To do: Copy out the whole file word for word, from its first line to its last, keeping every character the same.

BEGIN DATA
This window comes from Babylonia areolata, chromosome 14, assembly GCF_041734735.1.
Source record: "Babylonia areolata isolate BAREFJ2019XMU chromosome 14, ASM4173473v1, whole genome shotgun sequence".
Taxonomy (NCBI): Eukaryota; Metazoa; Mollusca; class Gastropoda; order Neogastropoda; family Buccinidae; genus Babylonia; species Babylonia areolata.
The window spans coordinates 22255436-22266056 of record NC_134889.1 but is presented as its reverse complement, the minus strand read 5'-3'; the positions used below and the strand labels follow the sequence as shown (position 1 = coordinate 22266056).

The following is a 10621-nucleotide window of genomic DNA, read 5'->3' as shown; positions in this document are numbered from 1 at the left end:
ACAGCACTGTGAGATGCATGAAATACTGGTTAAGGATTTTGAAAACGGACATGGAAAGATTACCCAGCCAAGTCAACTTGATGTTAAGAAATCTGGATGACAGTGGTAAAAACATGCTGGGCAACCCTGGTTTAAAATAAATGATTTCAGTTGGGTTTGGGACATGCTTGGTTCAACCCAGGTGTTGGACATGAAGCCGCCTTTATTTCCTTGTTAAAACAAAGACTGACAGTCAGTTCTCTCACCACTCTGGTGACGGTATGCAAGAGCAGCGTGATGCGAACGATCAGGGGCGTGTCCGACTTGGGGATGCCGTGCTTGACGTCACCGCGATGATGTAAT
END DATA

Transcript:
This window comes from Babylonia areolata, chromosome 14, assembly GCF_041734735.1.
Source record: "Babylonia areolata isolate BAREFJ2019XMU chromosome 14, ASM4173473v1, whole genome shotgun sequence".
Taxonomy (NCBI): Eukaryota; Metazoa; Mollusca; class Gastropoda; order Neogastropoda; family Buccinidae; genus Babylonia; species Babylonia areolata.
The window spans coordinates 22255436-22266056 of record NC_134889.1 but is presented as its reverse complement, the minus strand read 5'-3'; the positions used below and the strand labels follow the sequence as shown (position 1 = coordinate 22266056).

The following is a 10621-nucleotide window of genomic DNA, read 5'->3' as shown; positions in this document are numbered from 1 at the left end:
ACAGCACTGTGAGATGCATGAAATACTGGTTAAGGATTTTGAAAACGGACATGGAAAGATTACCCAGCCAAGTCAACTTGATGTTAAGAAATCTGGATGACAGTGGTAAAAACATGCTGGGCAACCCTGGTTTAAAATAAATGATTTCAGTTGGGTTTGGGACATGCTTGGTTCAACCCAGGTGTTGGACATGAAGCCGCCTTTATTTCCTTGTTAAAACAAAGACTGACAGTCAGTTCTCTCACCACTCTGGTGACGGTATGCAAGAGCAGCGTGATGCGAACGATCAGGGGCGTGTCCGACTTGGGGATGCCGTGCTTGACGTCACCGCGATGATGTAAT